Learning Never Stops

Learning Never Stops
by Pegine Echevarria

It doesn’t matter how old you are or when you graduated from high school, college or got your doctorate — learning never stops. The most important education you can have is about yourself. Learning why you do what you do, learning what behaviours work for you and which ones no longer apply. Managers, leaders and team leaders who learn about themselves and define how they want to change and grow become more capable of motivating and encouraging others to grow.

People communicate with others based on their past experiences and what they learned from those experiences. Often, you will get people within your team, family or network who behave in non-productive ways because they haven’t learned effective ways to cope with their feelings, thoughts, and emotions about people, places, things or situations. An experience at work can remind them (unconsciously) of a past negative experience. To protect themselves from a similar hurt they felt back then, they choose a behaviour that is really inappropriate for the situation. This is replayed throughout workplaces around the world.

A manager is introduced to the new VP. The VP reminds the manager of someone who betrayed the manager during his first job. The manager superimposes onto the VP the same character traits of the person from his past. Over time, this relationship becomes strained and filled with conflict. If the VP were continually learning about himself and human behaviour, he would notice the barriers being built in the relationship, call the manager in and discuss the behaviour. Often, the manager isn’t even aware of his behaviour or how it is affecting his work. It is only through open discussion that the manager learns how his behaviour is affecting the relationship and that he has a choice to change his behaviour or not, both have consequences.

Everyone needs to continually learn about themselves and others. It is a never-ending process that brings wonderful results in your life.


Each year retail and wholesale companies take an inventory of their businesses. They find out what is in good condition, what is in poor condition and what is non-serviceable. They take their time evaluating the condition of the business because their future depends on it.

You must make an inventory of yourself so that you can evaluate each area, motivation, belief and desire. During your evaluations observe whether it helps or hinders your relationships?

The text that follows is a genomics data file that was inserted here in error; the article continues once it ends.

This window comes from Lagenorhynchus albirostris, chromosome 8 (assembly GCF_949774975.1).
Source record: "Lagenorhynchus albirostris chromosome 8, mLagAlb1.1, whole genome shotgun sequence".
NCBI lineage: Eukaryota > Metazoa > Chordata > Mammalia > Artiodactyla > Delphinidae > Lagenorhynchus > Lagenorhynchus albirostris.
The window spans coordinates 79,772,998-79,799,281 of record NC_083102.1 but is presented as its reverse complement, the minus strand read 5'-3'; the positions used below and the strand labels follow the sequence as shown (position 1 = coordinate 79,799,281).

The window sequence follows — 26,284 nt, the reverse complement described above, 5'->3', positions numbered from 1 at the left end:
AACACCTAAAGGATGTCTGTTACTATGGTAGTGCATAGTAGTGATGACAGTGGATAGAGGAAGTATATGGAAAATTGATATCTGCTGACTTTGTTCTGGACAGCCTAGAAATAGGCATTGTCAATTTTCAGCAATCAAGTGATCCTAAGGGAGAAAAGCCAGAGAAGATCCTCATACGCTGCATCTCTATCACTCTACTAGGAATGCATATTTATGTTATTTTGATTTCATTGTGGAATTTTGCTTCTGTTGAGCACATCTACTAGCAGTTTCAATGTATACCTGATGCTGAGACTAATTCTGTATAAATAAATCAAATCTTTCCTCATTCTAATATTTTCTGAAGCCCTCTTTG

Here are some questions to help you get started:

How are your relationships? With family? Friends? Co-workers? The boss?

What would you change?

Each time you ask yourself about a particular person or situation ask yourself:

What is my role?

What part have I played in it?

How has it affected my ego, pride, finances or relationship?

What are my strengths?

How do they affect my relationships?

What could it be better?

What are my motivators?

What are my weak points?

What is good? What are my strengths?

Learning about yourself is never a one hour process. Take your time answering these questions and developing more questions. The more you know, the more you can accept yourself and others and the more effective you will be as a manager, team leader and person.

By the way . . . honesty is critical.

Kick-butt Action:

When you finish reading this article call two people from your network and meet them for coffee this week. The two people must be come from the following two areas:

1) Your business network: Someone you know but have never had lunch with or coffee with.

2) Your community/social network: Someone you know, maybe you say hello at the grocery store or a school function or someone who lives a few house down from you but you don’t really know, just someone you say hi to.


The only way to expand yourself and learn about others is by reaching out. The most important thing you can do is share yourself with others. By communicating and building relationships with others outside of your comfort zone you:

  1. Build confidence in yourself
  2. Create a stronger network for your future
  3. Learn about yourself by learning about others
  4. Identify those traits in people that you value (or don’t)
  5. Learn about opportunities that you didn’t know exist

Thought of the Month:

“Learning about ourselves and then choosing to change what needs to be changed and strengthening our strong points make us become the people we dream of being.” — Pegine Echevarria, MSW

Magazines describe Pegine as one of the top motivational success and leadership experts with business and team building experience! Her teambuilding and motivational programs are experiential, fun and filled with content. Companies use her to motivate people, develop strong leaders & teams, and increase productivity. For more success, leadership and team building information visit her website at www.pegine.com